team


William F. Martin :: Chairman :: 202.965.1169 :: wmartin@wpainc.com

William F. Martin is an energy economist who has served as Executive Secretary of the National Security Council, Special Assistant to President Ronald Reagan and Deputy Secretary of the US Department of Energy under President Reagan. He is also chairman of the Department of Energy’s Nuclear Energy Advisory Committee and chairman of the Council on Foreign Relation’s Energy Security Group for the past ten years. In 2006, he was elected chairman of the Council of the University for Peace of the United Nations.

Martin was educated at the University of Pennsylvania Wharton School (BS, 1972) and Massachusetts Institute of Technology (SM, 1974). His master’s thesis was the basis of an article he published in the Harvard Business Review (“Our Society in 1985: Business may not like it, March 1975”). Following graduation from MIT, he joined the MIT Energy Laboratory as Program Officer for the Workshop on Alternative Energy Strategies. During his four years on the professional research staff of MIT, he co-authored three books, Growth and Its Implications for the Future, (Roundtable Press, 1973), Energy Supply to the Year 2000 (MIT Press, 1977) and Professional Materials for Environmental Management Education (MIT Press, 1975).

Following MIT, Martin was responsible for energy statistics for developing countries at the International Energy Agency (OECD, Paris) and was part of a UN expert group that developed the methodology for reporting United Nations energy statistics. In 1977, he was promoted to special assistant to the Executive Director of IEA, Ulf Lantzke, and served in this capacity for three years during the time of the second oil shock.

Following his four years in Paris, Martin joined the Department of State as Special Assistant to the Under Secretary of State. In 1981, he was transferred to the National Security Council as Director of International Economic Affairs. From l983 to l985, he was appointed Special Assistant to President Ronald Reagan, responsible for the coordination of the President’s international and head of state meetings. Martin also served as the Executive Secretary of the National Security Council before being confirmed by the United States Senate as United States Deputy Secretary of Energy.

Martin joined the Board of the World Resources Institute in 1998 and served as WRI’s Chairman of the Development Committee. In 1997, he was a co-author of a Trilateral Commission study, Maintaining Energy Security in a Global Context. In 1992, he served as the Executive Director of the Republican Platform Committee and co-authored the Committee’s volume, The Shared Vision, Uniting our family, our country, our world (Republican National Committee, 1992).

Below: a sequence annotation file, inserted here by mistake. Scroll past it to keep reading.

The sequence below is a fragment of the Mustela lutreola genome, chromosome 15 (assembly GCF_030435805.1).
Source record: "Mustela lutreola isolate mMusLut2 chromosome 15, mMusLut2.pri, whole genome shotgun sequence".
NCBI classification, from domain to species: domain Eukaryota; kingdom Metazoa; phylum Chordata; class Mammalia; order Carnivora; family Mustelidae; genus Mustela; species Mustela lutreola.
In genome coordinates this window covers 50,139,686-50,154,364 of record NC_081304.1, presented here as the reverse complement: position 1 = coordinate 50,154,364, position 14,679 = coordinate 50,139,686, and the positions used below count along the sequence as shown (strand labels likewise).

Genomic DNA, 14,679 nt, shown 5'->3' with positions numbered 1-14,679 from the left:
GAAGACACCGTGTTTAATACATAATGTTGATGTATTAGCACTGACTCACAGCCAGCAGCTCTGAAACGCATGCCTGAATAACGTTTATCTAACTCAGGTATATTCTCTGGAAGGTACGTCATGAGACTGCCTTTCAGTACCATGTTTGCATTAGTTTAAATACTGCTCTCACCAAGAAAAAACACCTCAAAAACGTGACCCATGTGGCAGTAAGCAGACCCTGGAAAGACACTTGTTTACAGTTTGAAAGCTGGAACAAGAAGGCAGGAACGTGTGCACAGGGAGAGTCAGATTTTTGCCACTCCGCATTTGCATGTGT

In 2004, Martin was appointed by the Secretary General of the United Nations to the Council of the University for Peace. He was elected Chairman of the Council of the University for Peace at its October, 2006 meeting. In 1998, Martin co-founded the Robinson-Martin Security Scholars Program at the Prague Security Studies Program that aims to educate Czech students in national security. He is also co-founder of the Club of Prague, a group of internationally prominent scientists, businessmen and scholars devoted to the finding technological solutions and new ways of thinking to meet energy challenges in a sustainable manner. The Club was formed under the auspices of former President Vaclav Havel, Prague Mayor Pavel Bem and Foreign Minister Alexander Vondra.

William Martin Papers

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Senior Staff


Lauren Hughes :: Energy Analyst and Chief Operating Officer  :: 202.965.1196 :: lhughes@wpainc.com

Lauren Hughes is an international relations specialist who joined Washington Policy in 2014. She serves as an energy analyst who contributes to the firm’s consulting and research teams, advising clients on international and domestic activities across a diverse portfolio. Her interests include energy security and development, energy transportation and distribution, the domestic nuclear industry, and the political economy of conflict.  She has also worked with The Enough Project at the Center for American Progress and the International Rescue Committee.

Ms. Hughes holds degrees from the University of Virginia (B.A. in Foreign Affairs, 2008) and the School of Oriental and African Studies (MSc in Violence, Conflict and Development, 2012). Following her education in London, Ms. Hughes obtained a Post-Graduate Certificate in International Conflict Management from the International Peace and Security Institute, in partnership with The Johns Hopkins University Paul H. Nitze School of Advanced International Studies.